How to run a PRB meeting

We usually follow these 3-steps:
  1. We review the status of all current projects in development.
  2. We review the current stories in the backlog (we use Pivotal Tracker).
  3. If appropriate, we pick new stories from the inbox, to work on a soon as a developer is available. We move the others to the icebox.
How do we decide which stories to pick each week? See these two newsletters for details.

This meeting is a time to discuss any blockers, any urgent new story, what the development team’s current focus is, and make decisions together on how important each new story is.
 

That’s it!

I know, this may seem obvious to many of you, but you’d be surprised at how such a simple process can have such a big impact on team speed, cohesion, and morale!

Once you have a PRB in place, you can also use it for roadmap planning, project scheduling and staffing, icebox gardening, and more!
 

Product news

Hold on to your hats, because our next release in November will be AMAZING. 😁

It will include our #1 most requested feature, Nested Symbols! That's right, you'll be able to have symbols inside symbols — no more crazy workarounds!

But wait, there’s more! We’re also shipping two small-but-amazing features to help you iterate on existing UIs — here’s a little sneak peek just for you, our inner circle:

Wireframing Academy news

Another busy month for the education team and our Wireframing Academy. 

Billy did a webinar on content-first design at the end of last month. Watch the recording here, in case you missed it. And if you want a deeper dive, here’s a recording of a conversation between Billy and Piccia Neri about it from this year’s Design for Conversions conference.

Finally, we keep on pushing with our new UI Control Guidelines. New since last month: Tabs, Accordions, Tree Panes, App Bars, Menu Bars and Menus, and Lists. Still many more to come!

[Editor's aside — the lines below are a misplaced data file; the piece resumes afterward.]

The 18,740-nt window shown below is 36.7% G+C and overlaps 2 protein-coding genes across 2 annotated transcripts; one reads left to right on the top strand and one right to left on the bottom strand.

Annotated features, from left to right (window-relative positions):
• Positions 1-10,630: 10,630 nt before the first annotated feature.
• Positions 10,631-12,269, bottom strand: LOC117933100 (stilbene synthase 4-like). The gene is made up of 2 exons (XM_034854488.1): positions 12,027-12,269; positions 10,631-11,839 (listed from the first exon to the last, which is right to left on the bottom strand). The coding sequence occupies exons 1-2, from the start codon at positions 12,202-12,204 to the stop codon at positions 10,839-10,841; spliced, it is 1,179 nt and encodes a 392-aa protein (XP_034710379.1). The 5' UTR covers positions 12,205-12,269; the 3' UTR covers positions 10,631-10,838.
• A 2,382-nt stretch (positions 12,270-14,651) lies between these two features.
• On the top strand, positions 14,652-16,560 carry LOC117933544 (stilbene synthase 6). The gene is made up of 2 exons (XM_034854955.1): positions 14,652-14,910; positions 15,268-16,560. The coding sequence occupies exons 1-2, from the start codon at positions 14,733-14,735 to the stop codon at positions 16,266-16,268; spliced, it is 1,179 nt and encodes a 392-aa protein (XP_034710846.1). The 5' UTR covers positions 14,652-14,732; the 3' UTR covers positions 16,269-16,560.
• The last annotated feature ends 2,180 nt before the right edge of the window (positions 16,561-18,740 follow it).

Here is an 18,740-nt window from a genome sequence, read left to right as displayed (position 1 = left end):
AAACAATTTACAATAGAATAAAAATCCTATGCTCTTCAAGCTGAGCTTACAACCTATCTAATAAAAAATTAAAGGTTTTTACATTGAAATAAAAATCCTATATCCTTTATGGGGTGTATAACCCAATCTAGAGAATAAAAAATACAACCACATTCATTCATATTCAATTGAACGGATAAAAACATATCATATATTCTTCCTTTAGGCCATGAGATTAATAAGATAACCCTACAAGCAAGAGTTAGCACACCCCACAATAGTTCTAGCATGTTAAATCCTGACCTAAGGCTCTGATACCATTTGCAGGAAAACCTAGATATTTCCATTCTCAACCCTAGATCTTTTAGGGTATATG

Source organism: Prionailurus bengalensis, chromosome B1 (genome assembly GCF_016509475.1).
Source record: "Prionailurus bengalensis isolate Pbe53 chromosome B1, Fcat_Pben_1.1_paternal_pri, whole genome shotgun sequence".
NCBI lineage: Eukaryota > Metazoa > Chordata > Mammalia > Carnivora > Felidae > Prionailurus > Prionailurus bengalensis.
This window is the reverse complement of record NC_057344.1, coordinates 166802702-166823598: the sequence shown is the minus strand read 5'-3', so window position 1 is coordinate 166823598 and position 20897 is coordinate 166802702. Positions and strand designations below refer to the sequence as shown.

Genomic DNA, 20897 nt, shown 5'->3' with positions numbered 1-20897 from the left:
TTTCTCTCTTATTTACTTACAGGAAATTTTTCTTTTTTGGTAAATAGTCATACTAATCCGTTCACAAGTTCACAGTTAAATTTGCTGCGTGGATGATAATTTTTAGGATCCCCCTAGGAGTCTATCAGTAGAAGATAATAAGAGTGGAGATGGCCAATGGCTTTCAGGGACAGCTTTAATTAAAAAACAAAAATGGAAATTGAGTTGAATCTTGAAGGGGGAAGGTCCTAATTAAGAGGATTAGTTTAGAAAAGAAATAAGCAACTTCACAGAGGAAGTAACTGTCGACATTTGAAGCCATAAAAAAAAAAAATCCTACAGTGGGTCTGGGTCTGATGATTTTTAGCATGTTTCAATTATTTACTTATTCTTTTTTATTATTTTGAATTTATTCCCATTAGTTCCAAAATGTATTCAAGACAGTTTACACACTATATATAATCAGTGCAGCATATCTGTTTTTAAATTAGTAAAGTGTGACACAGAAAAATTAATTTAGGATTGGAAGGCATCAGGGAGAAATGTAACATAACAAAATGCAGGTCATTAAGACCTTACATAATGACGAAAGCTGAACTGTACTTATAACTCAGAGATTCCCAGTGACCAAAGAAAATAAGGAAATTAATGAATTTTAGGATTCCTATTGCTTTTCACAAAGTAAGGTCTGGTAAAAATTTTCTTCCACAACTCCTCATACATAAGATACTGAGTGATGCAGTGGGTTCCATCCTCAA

UX/UI links for October 

Company news

As you’re reading this, we’re in the middle of our company’s fall virtual retreat! As usual, it’s a mix of team-building activities and important discussions to improve how we work together. Great stuff!

Help us make Balsamiq better! Could you please take this very quick survey about your experience with our tool? Thanks!

Sponsorships and raffles: this month we highlight Mind the Product, You Got This, Black Men Talk Tech, and more!

Notable recipients of our Free Software Program:
  • Benaroya Research Institute, dedicated to advancing science that will predict, prevent, reverse, and cure diseases of the immune system.
  • CARE Waitakere Trust, which offers high-quality counseling and a number of life skills programs to those in need of support.
  • What Can YOU Do? which aims to help people “Get involved. Make a Difference. Make a Noise!” per the 17 U.N. Sustainable Development Goals.

That's it for this month!

I hope this was useful for you. We plan on publishing an article about PRBs on our website soon. We’d love to include a quote or two from you, our inner circle. How do you solve product team alignment on your team? Reply to this email and let us know!
Peldi for the Balsamiq Team